HA’KAMARA - Episode 1

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Nigeria's leading fictional story blog - chief priest, snake, tribe, gods, palm wine tapper, forest, blood, village, warriors.

She was born on the wrong day – the day of the gods and for that was branded an evil child. A cruel fate awaited such children, they were cast into evil forests, and her fate was no different. The day of the gods was a day set apart by her people, the Bodgi tribe, for the celebration of snake gods. Women were forbidden to eat the food of the gods or drink the wine of the gods on such days. Their only participation was to rub white clay on their bodies and dance around the village covered only with banana leaves around their waists. To make sure that all the women took part in the ‘dance of life’ with no exception, pregnant women in Bodgi were given potent portions to keep them from giving birth on the day of the gods. For centuries the portions worked and not one birth was recorded on the day of the gods. The dance of life meant so much to women. It was called the dance of life because they believed their gods prolonged their lives by dancing half nude for them on their day. On this day as the women danced around the village chanting praise to their gods Usana yelled in pain and dropped to the ground, she was having labour and her baby was on its way out. It had not been seen or heard that a woman gave birth to a child on the day of the gods after taking the potent portion which was meant to keep her from bringing forth her child on that  sacred day.

In fear of the taboo unfolding before their eyes, the women fled from Usana to go fetch the men. Only two very elderly women stood beside Usana to help her deliver her evil baby. Before the women could return with the men, Usana had given birth to a baby girl and quickly named it Ha’kamara; meaning in their tongue, “The gods are wrong”. She knew that by the time the women returned with their men, her baby would be taken from her and given to servants of the chief priest to go cast it into the evil forest leaving its fate in the hands of the gods.

When the women returned with the men and the chief priest, Ha’kamara was taken from Usana while it was still covered in blood and given to a band of servants of the chief priest to go deposit in the evil forest. Usana was hurled down to their ancestral shrine were old female shrine servants bathed her with the blood of animals for seven days to exorcise the evil spirit which had made her give birth on the day of the gods. In the evil forest as the baby lay on the ground crying for the care of its mother, a black snake slithered towards it, hissing ominously. When the snake reached the baby it coiled around the baby and then raised its head as if to protect the baby for itself. By the next day, after the festivities of the day of the gods were over, a palm wine tapper meandered through the dense forest to check several of his palm wine calabash hung atop raffia trees in the forest. On his way he stumbled on the black snake coiled around the baby. The baby was still alive and hadn’t been eaten by the snake. The sight was too shocking for the palm wine tapper to bear; he let out a cry and fled the forest.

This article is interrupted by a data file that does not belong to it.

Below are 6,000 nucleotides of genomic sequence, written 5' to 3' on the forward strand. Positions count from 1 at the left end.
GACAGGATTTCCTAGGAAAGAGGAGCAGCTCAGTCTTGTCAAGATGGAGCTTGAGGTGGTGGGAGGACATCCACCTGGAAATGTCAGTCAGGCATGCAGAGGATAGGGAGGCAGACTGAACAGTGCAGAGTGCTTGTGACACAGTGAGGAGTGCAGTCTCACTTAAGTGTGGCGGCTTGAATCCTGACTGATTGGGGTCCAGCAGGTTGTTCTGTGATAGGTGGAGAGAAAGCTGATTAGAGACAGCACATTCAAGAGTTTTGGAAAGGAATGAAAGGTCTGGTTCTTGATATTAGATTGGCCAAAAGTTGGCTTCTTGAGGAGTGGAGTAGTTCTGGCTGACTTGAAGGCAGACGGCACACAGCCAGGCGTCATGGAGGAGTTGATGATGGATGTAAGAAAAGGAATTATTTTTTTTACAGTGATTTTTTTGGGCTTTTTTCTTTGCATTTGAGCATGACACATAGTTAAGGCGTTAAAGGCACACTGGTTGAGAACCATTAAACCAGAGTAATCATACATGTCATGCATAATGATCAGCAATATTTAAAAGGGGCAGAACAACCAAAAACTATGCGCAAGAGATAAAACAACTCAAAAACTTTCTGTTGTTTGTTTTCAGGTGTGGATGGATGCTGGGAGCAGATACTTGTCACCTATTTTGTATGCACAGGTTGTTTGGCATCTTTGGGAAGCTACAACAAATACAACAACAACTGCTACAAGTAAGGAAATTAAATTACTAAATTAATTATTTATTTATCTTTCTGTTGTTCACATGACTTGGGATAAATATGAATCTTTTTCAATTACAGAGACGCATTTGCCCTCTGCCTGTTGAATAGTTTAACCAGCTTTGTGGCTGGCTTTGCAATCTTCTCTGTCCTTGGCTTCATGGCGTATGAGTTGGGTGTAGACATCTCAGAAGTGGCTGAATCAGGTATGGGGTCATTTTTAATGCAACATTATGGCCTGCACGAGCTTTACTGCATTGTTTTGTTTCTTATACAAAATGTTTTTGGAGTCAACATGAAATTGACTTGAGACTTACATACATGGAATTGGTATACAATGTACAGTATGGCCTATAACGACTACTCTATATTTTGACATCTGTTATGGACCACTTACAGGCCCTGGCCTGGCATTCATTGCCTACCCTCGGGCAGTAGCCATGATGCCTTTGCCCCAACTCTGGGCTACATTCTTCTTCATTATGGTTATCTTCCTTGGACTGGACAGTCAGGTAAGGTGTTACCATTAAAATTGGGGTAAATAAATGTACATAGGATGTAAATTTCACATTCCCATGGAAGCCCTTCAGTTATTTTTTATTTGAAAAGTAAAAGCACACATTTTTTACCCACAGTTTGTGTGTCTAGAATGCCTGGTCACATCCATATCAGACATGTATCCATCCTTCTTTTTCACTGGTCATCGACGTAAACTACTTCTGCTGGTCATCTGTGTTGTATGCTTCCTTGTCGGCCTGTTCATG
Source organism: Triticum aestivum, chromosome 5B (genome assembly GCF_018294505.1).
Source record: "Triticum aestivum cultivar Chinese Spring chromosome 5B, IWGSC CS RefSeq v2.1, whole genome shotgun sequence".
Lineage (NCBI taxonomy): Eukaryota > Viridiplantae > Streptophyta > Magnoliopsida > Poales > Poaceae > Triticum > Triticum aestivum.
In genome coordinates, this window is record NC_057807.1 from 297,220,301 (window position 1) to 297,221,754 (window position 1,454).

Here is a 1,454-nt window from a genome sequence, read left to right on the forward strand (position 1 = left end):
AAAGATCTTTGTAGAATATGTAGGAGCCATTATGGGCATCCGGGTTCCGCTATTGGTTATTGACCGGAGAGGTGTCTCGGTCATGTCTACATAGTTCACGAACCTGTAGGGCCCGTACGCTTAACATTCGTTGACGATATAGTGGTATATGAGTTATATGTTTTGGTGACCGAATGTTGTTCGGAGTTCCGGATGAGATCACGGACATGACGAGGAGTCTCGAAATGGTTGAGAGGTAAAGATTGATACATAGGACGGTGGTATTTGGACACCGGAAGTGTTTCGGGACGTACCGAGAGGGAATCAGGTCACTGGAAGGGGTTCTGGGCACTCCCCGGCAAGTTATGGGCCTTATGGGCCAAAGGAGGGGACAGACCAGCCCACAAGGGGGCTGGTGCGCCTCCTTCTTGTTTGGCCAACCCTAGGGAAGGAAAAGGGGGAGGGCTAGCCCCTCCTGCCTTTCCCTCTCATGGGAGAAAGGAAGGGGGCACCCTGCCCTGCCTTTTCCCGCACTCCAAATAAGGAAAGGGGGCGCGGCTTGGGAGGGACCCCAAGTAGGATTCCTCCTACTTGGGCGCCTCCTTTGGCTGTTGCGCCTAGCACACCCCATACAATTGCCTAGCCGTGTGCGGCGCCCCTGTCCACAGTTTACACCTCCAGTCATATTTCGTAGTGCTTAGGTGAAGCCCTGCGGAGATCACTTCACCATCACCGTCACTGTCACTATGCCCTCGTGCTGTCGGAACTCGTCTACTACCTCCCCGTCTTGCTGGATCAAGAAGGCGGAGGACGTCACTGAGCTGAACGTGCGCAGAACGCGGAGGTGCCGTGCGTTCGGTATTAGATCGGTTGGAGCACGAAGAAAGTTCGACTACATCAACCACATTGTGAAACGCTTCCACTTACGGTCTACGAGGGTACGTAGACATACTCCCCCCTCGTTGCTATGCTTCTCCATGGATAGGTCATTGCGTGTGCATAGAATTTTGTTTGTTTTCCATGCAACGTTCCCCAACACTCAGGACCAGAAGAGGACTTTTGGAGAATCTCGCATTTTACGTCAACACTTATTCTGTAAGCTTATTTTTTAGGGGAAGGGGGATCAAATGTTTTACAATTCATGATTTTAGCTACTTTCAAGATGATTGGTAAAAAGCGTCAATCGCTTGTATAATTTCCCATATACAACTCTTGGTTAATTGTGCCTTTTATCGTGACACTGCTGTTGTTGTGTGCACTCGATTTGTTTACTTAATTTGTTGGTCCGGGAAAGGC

Back in the village his cry stirred men, women and children. When the palm wine tapper narrated what he had seen in the forest, the elders and the chief priest ventured out into the forest to see if the tale of the palm wine tapper was true. They reasoned that if indeed the spirits and the beasts in the forest had not made a meal of the baby given to them in line with their custom, then the child must be a sign from the gods. When the elders and the chief priest arrived at the spot where the palm wine taper had seen the black snake and the baby, all they saw was blood on the ground. It was not fresh blood though. The blood must have been the one on the baby when it came out of its mother's womb. They tried to track which direction the snake might have carried the baby off to, but there were no traces. As the men scored the vicinity where the snake was found, they found footprints on the ground. They followed the footprint to the border of an enemy village and stopped. The previous day when Usana had given birth on the day of the gods, they all agreed that the baby was evil and so cast it into the evil forest to die. The baby having survived the forest and the evil which abounded in it, they believed that the baby was a gift sent to them by the gods. “The child shall save us from our enemies and make us great!” echoed the chief priest.  The day the palm wine tapper had seen the snake around the baby and fled the forest, a hunter from a neighbouring town had found the baby with the black snake around it; he fought off the snake and left with it. The hunter was certain that the baby must have been branded evil by the Bodgi tribe and thrown into the forest to die. However when the hunter heard that the Bodgi tribe were looking for the baby he feared that it might be for the wrong reasons and so by night he sold it off to a childless old lady, who carried it off to Bada, a far land where it was rumoured that men in white skin who came from the sea had settled on.